In either case, the Gospel fails to truly take root in one’s life. The Gospel requires not merely faithful church-going, but obedience to Christ – and this involves every aspect of one’s life. No compartmentalization is permitted here. One is called to witness to the kingdom values Christ calls us to emulate equally whether in church or at work.
Of course, we are still left with the question: how are we to do this in the Jakartan context? Here, I must confess, often times I do not know. Pithy sayings can only take one so far – the concrete situations pile up and the moral dilemmas remain. We can make the distinctions between bribing and extortion, between the compromises we take to “further” our selfish gains and the compromises we take to “preserve” the basic living necessities we need, of course, but these distinctions, helpful as they are, rarely cover all the hard cases. There is one thing, though, that I think should be constantly axiomatic for us. In our living within these compromises (perhaps, even, the ones that are necessary for survival), one cannot begin developing a calloused, hardened conscience. To become a Christian comes with the joy of knowing God, of tasting salvation, of being delighted in the love of Christ, but it also means accepting, in a lot of ways, a ‘harder’ life. A part of what this hardship entails, I think, is a troubled conscience that comes with living within the ‘already-and-not-yet’ period of this age, where sin still abounds, and the justice of God is not yet realized. It is the troubled conscience of being a justified sinner, of being aliens in a strange land, still awaiting home.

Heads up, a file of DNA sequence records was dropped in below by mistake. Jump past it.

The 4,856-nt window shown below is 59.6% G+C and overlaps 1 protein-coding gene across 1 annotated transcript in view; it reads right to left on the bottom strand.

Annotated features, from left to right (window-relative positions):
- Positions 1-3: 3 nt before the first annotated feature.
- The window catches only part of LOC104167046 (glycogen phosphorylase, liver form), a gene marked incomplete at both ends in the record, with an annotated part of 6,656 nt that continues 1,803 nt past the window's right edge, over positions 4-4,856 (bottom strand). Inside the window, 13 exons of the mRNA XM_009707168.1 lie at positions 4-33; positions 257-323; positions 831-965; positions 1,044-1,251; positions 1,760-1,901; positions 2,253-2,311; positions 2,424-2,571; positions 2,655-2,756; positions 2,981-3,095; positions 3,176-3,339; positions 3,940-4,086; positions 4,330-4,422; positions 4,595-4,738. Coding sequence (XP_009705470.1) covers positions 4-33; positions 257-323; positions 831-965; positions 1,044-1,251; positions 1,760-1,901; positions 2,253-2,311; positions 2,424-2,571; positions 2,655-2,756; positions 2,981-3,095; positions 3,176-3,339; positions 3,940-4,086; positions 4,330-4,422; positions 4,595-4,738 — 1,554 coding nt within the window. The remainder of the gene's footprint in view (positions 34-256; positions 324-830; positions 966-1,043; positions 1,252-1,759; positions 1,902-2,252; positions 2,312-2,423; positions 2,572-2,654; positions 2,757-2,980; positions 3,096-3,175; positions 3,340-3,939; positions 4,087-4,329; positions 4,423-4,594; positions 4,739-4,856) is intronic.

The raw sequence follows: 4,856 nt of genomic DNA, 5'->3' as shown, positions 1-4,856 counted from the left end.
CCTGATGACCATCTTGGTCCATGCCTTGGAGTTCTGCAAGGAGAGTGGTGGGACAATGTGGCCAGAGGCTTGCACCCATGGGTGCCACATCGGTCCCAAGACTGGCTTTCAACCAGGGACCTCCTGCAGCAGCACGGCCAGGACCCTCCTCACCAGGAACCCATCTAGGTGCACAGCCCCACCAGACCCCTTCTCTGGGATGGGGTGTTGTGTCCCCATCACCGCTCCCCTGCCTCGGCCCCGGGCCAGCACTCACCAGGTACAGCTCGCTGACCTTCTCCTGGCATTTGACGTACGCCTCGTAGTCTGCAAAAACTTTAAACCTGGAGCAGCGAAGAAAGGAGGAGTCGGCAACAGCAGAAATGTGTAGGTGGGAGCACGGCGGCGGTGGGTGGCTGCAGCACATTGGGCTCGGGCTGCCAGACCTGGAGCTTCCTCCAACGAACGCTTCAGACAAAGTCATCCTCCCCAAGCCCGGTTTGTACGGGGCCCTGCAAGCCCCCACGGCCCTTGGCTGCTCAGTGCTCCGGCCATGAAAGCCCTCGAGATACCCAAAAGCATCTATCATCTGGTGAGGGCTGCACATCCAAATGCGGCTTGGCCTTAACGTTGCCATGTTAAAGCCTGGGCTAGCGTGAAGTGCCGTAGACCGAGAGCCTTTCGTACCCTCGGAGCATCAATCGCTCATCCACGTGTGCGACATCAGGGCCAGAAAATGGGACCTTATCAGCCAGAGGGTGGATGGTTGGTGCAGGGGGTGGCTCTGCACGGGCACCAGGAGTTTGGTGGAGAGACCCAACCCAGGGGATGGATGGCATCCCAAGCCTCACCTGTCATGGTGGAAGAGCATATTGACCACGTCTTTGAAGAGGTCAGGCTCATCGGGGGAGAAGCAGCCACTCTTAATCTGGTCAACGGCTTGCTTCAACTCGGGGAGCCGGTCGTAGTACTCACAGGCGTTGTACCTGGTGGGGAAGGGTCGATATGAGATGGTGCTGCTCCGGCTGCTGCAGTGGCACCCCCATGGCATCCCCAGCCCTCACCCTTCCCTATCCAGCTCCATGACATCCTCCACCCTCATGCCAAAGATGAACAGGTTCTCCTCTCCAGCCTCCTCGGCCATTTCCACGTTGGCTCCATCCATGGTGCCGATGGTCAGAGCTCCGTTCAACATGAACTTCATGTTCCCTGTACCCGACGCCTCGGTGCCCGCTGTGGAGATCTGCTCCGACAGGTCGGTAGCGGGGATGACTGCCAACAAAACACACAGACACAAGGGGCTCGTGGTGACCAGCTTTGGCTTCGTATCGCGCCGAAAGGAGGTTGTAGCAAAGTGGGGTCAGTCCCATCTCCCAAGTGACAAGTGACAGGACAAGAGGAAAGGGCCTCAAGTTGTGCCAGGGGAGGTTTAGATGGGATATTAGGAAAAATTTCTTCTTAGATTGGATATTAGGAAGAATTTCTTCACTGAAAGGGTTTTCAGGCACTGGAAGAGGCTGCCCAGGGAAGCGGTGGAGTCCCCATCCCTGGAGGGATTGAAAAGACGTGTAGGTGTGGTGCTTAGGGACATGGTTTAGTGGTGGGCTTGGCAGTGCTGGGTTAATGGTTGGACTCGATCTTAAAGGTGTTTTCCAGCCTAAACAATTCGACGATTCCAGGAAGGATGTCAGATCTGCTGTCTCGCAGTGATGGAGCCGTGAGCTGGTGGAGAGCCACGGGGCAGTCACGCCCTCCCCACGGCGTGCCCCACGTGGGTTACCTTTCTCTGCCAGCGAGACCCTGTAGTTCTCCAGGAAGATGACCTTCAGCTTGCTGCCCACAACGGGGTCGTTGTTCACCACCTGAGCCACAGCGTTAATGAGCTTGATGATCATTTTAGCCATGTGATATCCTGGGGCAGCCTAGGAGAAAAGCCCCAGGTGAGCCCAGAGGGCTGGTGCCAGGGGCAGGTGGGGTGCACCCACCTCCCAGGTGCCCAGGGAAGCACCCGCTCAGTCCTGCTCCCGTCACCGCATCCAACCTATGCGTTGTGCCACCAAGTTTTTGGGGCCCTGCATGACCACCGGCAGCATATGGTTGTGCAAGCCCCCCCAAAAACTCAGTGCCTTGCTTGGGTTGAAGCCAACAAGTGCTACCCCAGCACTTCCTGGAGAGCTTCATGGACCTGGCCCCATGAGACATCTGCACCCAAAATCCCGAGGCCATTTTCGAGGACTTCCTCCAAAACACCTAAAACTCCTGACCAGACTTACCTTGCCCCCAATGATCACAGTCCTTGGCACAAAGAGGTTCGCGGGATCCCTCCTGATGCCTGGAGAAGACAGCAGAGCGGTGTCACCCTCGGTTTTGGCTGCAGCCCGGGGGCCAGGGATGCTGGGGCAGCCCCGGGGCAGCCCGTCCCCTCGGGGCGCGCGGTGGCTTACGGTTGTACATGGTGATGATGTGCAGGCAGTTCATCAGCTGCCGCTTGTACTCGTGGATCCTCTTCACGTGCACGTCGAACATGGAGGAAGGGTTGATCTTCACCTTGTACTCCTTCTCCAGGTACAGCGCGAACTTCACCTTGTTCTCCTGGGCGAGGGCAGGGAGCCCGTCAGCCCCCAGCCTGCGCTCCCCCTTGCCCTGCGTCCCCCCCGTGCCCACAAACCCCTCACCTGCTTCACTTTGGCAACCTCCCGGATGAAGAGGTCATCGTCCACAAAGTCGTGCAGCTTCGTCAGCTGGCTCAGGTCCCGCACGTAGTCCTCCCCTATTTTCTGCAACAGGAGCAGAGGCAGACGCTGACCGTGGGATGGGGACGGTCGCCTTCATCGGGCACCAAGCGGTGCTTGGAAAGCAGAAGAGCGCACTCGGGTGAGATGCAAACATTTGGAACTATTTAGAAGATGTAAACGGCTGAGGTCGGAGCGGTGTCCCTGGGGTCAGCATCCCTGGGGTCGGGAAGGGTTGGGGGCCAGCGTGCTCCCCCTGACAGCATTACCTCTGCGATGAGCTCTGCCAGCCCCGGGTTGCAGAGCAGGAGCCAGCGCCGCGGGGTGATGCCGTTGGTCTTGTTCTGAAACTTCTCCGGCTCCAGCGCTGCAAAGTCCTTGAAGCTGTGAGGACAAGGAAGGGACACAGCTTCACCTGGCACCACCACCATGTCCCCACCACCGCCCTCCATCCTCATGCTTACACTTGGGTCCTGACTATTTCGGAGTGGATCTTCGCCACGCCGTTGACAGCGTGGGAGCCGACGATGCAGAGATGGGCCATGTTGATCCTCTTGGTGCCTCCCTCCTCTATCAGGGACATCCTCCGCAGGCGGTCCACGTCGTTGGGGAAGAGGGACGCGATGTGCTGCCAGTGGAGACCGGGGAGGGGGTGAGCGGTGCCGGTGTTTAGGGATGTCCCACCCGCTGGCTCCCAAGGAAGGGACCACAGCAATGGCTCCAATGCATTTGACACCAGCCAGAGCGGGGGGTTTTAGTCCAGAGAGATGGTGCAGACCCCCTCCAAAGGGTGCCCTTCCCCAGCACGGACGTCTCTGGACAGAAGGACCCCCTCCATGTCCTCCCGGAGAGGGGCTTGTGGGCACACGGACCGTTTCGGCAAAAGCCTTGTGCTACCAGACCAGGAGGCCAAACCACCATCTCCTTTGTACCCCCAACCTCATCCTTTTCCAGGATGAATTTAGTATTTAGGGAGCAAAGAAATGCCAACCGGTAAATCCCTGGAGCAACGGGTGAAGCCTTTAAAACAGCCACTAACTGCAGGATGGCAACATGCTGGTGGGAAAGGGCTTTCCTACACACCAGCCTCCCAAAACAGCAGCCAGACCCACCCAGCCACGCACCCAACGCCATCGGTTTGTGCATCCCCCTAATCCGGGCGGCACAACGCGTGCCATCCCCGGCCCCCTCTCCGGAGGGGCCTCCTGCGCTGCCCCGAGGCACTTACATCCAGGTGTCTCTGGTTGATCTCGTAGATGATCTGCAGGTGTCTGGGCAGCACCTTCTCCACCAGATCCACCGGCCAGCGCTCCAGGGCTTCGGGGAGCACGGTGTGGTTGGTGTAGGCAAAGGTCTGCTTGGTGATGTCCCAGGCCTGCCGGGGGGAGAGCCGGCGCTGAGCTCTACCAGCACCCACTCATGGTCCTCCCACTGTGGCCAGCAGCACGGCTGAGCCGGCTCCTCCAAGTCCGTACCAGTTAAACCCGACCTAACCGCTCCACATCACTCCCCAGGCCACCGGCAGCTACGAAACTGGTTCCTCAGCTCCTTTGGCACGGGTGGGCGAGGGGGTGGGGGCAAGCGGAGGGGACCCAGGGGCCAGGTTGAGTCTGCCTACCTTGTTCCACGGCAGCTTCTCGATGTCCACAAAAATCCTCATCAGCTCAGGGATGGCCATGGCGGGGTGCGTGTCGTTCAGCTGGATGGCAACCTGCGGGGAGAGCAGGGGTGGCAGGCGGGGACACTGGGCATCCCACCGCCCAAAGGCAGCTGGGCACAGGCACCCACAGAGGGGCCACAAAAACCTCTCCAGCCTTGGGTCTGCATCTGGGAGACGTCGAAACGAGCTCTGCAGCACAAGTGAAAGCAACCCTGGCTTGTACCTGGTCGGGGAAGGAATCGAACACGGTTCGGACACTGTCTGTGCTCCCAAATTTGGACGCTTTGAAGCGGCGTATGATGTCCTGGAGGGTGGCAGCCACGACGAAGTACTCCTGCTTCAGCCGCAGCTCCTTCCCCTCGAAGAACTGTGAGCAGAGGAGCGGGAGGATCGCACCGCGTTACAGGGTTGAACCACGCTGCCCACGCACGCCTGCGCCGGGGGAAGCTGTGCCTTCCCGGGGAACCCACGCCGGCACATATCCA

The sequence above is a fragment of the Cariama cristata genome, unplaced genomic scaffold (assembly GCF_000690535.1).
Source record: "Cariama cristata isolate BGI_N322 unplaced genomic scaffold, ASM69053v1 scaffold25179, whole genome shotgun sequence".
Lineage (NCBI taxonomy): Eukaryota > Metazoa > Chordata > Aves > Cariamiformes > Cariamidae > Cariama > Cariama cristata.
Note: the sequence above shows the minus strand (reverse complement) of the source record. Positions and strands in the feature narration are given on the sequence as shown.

In the context of Jakarta, then, this remains the same. In the tough choices we have to make, in the moral dilemmas we face, we must do so with a ‘troubled’ conscience. This means that we cannot become calloused and denounce the Bible or the church as ‘unrealistic’ and go on living the status quo. This also means that we cannot twist our theology to justify our worldly dealings. It means that we must seek Christian communities that are facing these realities daily in prayer and in fellowship. It does mean that we must continue to wrestle with our Christian identity in the face of such realities, and it means that, perhaps, we must embrace the life-long struggle of constantly weighing decisions with theological vigilance and moral sensitivity. As long as we are in this life, it seems that this will always be a constant – and it is the mark of a Christian to struggle in this way. To engage in moral reflection and prayer within a community is not necessarily to bring a neat resolution to our dilemmas – but to be fed with the resources to keep going within the dilemmas. They are the effective means of grace, necessary for our sustenance.
These things, of course, can become unbearable if one is unsure that God is with us and behind us. And here is the Gospel. Jesus comes not primarily to change a political situation or to alleviate economic hardship (neither is he here to impose such hardship upon us), but to save sinners. And once this vertical dimension is resolved, it is union with Christ, too, that gives us the power to continue on living in this world. It is this firm foundation, then, that can keep us going.